Agriculture policy in this country has been geared for 30-odd years toward one goal: the production of ever-cheaper food. But as is by now painfully obvious, cheap food has foisted its real costs onto the environment, public health, workers and animals. Taxpayers bear that burden indirectly in the form of enormous health-care and food-safety bills, but what's particularly nauseating is how much we pay directly, through government programs that spend millions to prop up the largest, most offensive food-related businesses.
Which is why a new report out yesterday, titled "Industrial Livestock at the Taxpayer Trough: How Large Hog and Dairy Operations are Subsidized by the Environmental Quality Incentives Program" (full PDF of report | press release) and written by the Ethicurean's own Elanor Starmer for the Campaign for Family Farms and the Environment, makes for particularly sickening reading.
In the name of "conservation," taxpayers are paying millions to store and transport vast oceans worth of antibiotic-laced manure from Confined Animal Feeding Operations, or CAFOs. And despite that fact, as Elanor has previously written, $4.1 billion in taxpayer dollars has been spent over the years to deal with leaking manure storage facilities, with more billions going to other waste-related problems.
The bottom line is that EQIP is being used to subsidize the growth of the most polluting model of livestock production (read this vivid eyewitness piece by Grist's Tom Philpott) rather than rewarding the kinds of farms that offer environmental benefits to the community. And unlike commodity subsidies, these payments are not publicly accessible.
This shit has got to stop.
EQIP didn't start out as a piggybank for industrial agriculture. It was established in the 1996 Farm Bill as a cost-share program to help family farmers incorporate more conservation practices into their farming operations. But the 2002 Farm Bill opened up the EQIP spigot to even the largest factory farms, allowing them to expand their operations to the tune of $450,000 from EQIP over five years, up from the $50,000 per farm the 1996 bill had offered.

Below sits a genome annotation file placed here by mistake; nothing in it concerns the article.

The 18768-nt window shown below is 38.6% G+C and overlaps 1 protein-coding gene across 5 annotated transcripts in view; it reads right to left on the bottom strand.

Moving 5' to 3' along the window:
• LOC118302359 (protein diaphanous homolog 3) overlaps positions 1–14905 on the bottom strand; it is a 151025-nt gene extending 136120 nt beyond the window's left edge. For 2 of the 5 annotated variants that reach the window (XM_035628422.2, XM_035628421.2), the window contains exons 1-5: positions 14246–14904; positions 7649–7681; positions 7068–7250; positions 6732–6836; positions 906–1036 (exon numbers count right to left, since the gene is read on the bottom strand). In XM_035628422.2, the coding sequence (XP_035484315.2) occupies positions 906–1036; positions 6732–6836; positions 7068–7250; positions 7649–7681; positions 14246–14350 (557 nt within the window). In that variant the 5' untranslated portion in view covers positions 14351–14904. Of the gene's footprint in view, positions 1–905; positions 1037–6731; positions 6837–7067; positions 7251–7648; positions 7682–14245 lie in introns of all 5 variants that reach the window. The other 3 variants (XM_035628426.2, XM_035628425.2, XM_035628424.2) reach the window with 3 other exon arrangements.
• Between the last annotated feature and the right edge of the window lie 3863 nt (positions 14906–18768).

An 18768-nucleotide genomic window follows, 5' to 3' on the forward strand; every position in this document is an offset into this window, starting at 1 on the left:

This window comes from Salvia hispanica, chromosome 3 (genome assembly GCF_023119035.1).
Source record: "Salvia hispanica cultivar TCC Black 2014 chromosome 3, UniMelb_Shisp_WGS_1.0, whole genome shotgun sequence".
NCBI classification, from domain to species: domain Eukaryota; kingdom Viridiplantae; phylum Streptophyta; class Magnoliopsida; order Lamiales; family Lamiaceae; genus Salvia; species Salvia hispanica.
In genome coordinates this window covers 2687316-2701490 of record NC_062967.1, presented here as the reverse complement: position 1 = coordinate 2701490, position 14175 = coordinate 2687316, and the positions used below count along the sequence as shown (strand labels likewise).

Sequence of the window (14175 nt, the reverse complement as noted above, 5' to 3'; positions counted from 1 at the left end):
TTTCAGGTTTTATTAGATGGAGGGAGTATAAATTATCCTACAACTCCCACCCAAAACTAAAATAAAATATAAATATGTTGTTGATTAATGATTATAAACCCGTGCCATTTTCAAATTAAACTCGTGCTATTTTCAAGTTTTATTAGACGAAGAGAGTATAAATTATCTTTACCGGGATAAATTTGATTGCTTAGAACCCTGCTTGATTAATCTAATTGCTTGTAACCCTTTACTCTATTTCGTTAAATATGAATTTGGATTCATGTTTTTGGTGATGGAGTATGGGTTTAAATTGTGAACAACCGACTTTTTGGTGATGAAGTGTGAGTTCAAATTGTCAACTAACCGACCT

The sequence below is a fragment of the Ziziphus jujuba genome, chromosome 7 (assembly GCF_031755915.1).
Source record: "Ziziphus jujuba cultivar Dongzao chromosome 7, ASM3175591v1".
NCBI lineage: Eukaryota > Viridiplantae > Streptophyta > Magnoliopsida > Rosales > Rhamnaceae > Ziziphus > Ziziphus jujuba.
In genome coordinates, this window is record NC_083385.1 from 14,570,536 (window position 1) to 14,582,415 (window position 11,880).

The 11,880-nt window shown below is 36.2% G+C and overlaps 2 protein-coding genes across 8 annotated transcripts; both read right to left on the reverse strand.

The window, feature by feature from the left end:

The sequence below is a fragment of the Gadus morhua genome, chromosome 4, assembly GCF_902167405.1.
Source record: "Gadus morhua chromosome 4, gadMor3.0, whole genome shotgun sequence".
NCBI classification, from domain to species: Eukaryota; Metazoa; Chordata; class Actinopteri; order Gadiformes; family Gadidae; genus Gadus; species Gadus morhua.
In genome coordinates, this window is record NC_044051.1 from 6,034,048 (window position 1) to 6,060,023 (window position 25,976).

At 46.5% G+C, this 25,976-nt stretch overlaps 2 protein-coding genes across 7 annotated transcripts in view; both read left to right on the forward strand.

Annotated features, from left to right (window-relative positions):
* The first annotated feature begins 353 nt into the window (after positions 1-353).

Not surprisingly, CAFOs quickly muscled out the little guys away from the trough. But just how much they were gorging on to fund things like massive manure lagoons or the wonderfully named "manure transfer" payments (federal funding to move manure off a farm when the operation produces too much to apply to available cropland) was mostly hidden. That's because the 2002 Farm Bill also contained a nice little bit that prohibited the USDA from releasing specific information about the "conservation" contracts — such as how participants in these taxpayer-funded programs were using their payments — presumably for homeland security reasons.
Well, I know Elanor, and she's a tenacious New Englander who doesn't take no for an answer, certainly not when it comes to CAFOs (on which she wrote her master's thesis). She found the money. Well, some of it, anyway. "As it turns out, the Ag Resource Management Survey that the USDA's Economic Research Service does every few years does have some data, and that's what I used," says Elanor. "It's by no means complete, but at least it's a start."
From her report, here are some choice facts about how EQIP is using our tax dollars:
…although dairies housing over 500 cows make up only 3.9% of all dairy operations nationally, they receive an estimated 54% of all EQIP contracts to the dairy sector. Mid-sized dairies of 100-199 cows, which account for 13% of all dairies nationally, receive only 7% of dairy contracts. Similarly, hog operations of over 2,000 head make up only 10.7% of all hog operations nationally but receive an estimated 37% of all EQIP contracts to the hog sector. Mid-sized hog farms with 500-999 head represent roughly 15% of all operations, but receive only 5.4% of EQIP hog contracts.
The 2008 Farm Bill decreased the amount of EQIP funding any operation can receive from $450,000 to $300,000 over the life of the Farm Bill, but allowed the lower cap to be waived in "special environmental circumstances." We can bet that CAFOs will try to work that loophole. The Campaign for Family Farms and the Environment, the coalition of Midwestern groups that commissioned Elanor's report, is urging Congress and President-Elect Obama to reform the program with five specific suggestions detailed in the press release. Soon, we taxpayers will get a chance to add our voices to the EQIP reform chorus: the USDA is expected to open a public comment for the program any day now. Elanor will keep us posted on how we can put a stop to this crap.